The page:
The Giving Season
During the holidays, West Hartford residents find ‘tis blessed to receive and to give.
Story by Theresa Anzaldua | Photography by Steve McLaughlin Photography
Even though few of us don the red suit worn by the jolly guy who visits so many homes in December, the winter months bring out the giver in many people. While some of us organize large food collections and clothing drives, others find joy in smaller-scale giving and in random acts of kindness, particularly during the holiday season.
“I’m definitely more of the random type,” says Shawn Lang, a West Hartford parent who usually donates a few turkeys to Bloomfield-based Foodshare or to Hartford-based Latinos Community Services. “I do it, in part, because I can. I can come up with $20 for a turkey, and drop it off. And I do it because it makes me happy. Whenever I do things like this–and I’ve bought random homeless people a bag of food, or something from Dunkin’ Donuts, or given them my gloves, I walk away with a smile. I heard South Africa’s Archbishop Desmond Tutu speak in Hartford many years ago. He said that everything we do matters: each donation, prayer, a moment of our time, it all matters. I think that’s true.”
In a town with as much socioeconomic diversity as West Hartford, opportunities abound for those in need and those who want to help. All you have to do is ask.
One place to ask is the Human Services Division of the Department of Human and Leisure Services, which holds a holiday party each December for low-income children whose families are either clients of the department or are referred by schools. The party, which uses no tax funds, was attended last year by more than 200 children, who enjoyed food, games, music, and a visit with Santa. At the party, recipient families pitch in to help, and all of the children’s parents receive gift cards for family gift-giving, thanks to the contributions of many residents. In the town hall lobby, holiday trees are decorated with tags containing a brief description of a child who will receive a gift card. According to town officials, the event involves a great deal of planning and is successful thanks to the many volunteers who participate.
Another opportunity to get involved is presented by the Hartford Marathon Foundation’s West Hartford Blue Back Mitten Run 5K and the Kids K, scheduled for December 2. As part of this activity, race participants and spectators are encouraged to donate new mittens, hats, and scarves to The Town That Cares Fund, a program of the West Hartford Human Services Department.
Businesses and private donors can also make a difference during the holiday season by donating gift cards to the Bridge Family Center, which provides programs for at-risk children and families. “We’re always looking for ways to help families get through this time of year,” says Executive Director Margaret Hann. “We try to make the holidays as normal as possible.”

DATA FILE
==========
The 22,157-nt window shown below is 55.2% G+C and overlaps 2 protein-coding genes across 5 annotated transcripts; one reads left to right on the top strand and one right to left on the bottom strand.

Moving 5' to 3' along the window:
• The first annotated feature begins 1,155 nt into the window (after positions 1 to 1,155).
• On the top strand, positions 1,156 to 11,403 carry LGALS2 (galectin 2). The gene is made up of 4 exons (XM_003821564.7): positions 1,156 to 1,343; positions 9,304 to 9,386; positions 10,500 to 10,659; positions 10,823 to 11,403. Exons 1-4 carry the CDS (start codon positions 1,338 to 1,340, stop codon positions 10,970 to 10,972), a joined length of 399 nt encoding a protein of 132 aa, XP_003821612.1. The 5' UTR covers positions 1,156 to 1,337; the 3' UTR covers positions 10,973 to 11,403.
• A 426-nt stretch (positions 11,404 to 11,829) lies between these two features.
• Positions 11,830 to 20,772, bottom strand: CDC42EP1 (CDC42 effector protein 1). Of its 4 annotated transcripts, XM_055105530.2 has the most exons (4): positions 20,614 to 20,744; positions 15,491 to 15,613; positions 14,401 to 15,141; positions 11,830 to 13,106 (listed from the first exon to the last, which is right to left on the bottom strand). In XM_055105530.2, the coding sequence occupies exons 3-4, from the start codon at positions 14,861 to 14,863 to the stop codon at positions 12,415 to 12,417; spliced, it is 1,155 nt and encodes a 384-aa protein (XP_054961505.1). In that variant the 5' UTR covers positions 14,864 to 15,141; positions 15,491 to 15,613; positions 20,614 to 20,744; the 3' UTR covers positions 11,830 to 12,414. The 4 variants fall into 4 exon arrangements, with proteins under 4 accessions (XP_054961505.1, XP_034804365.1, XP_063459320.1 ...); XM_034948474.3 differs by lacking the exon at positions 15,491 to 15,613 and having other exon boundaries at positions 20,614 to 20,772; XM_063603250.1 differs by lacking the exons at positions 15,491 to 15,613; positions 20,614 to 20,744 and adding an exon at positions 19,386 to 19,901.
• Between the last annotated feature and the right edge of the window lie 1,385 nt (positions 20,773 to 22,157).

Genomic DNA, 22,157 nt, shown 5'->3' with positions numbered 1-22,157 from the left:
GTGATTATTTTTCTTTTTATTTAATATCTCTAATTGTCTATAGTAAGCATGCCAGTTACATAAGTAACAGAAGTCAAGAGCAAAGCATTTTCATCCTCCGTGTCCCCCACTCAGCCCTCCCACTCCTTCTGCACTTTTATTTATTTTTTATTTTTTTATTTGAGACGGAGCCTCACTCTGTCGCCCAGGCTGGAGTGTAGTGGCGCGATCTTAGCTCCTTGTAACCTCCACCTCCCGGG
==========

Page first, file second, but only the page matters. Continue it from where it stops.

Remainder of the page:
Local places of worship express the holiday spirit by helping others across and beyond town. Reaching out internationally, Emanuel Synagogue has sent Hanukkah gift packages to Jewish service men and women deployed overseas for the past eight years, through its Social Action Committee. Sent to Iraq, Afghanistan, Kuwait, Germany, and elsewhere, the packages contain menorahs, snacks, books, and magazines, along with cards and messages written by students at the Emanuel Synagogue Religious School and at Solomon Schechter Day School.
Here in West Hartford, Westminster Presbyterian Church has supported Saint Elizabeth House in Hartford and the Connecticut Department of Children and Families for several decades with its White Gifts program, in which children wrap gifts in white paper and present them during the church’s Christmas Eve pageant. “It’s a beautiful sight to see, and it gets the children involved,” says Ma’Lynn Feingold, Chair of the Deacons. Through its Angel Tree, decorated with ornaments labeled with children’s names and ages, church members also support about 40 families, primarily in New Britain; in recent years, rather than asking for toys, children have been requesting necessities, such as winter coats for their siblings, Feingold notes. “This is the same group of people to whom we give a fully-stocked food basket at Thanksgiving,” she says.
The Universalist Church on Fern Street also has a long tradition of collecting items for less well-off individuals and families via its Mitten Tree, to which church members donate new hats, scarves, gloves, and mittens that go to Interval House in Hartford. Students in the church school lead a book drive for third-graders at Sanchez and Kennelly Schools in Hartford. The church also participates in a food drive and used-coat drive through a Glastonbury-based organization called Hawkwing, which aids Lakota Sioux families on the Cheyenne River Reservation in South Dakota.
“These are all really close partnerships,” says Sally Oxman, the church’s Director of Religious Education. “Our kids have grown up with these partnerships and have real connections with them. It’s in their blood.”
Teresa M. Pelham is a Farmington-based freelance writer and regular contributor to Seasons Magazine. She is the author of Roxy’s Forever Home, a children’s book benefiting dog rescue. For information please visit www.roxysforeverhome.com or contact Teresa at firstname.lastname@example.org.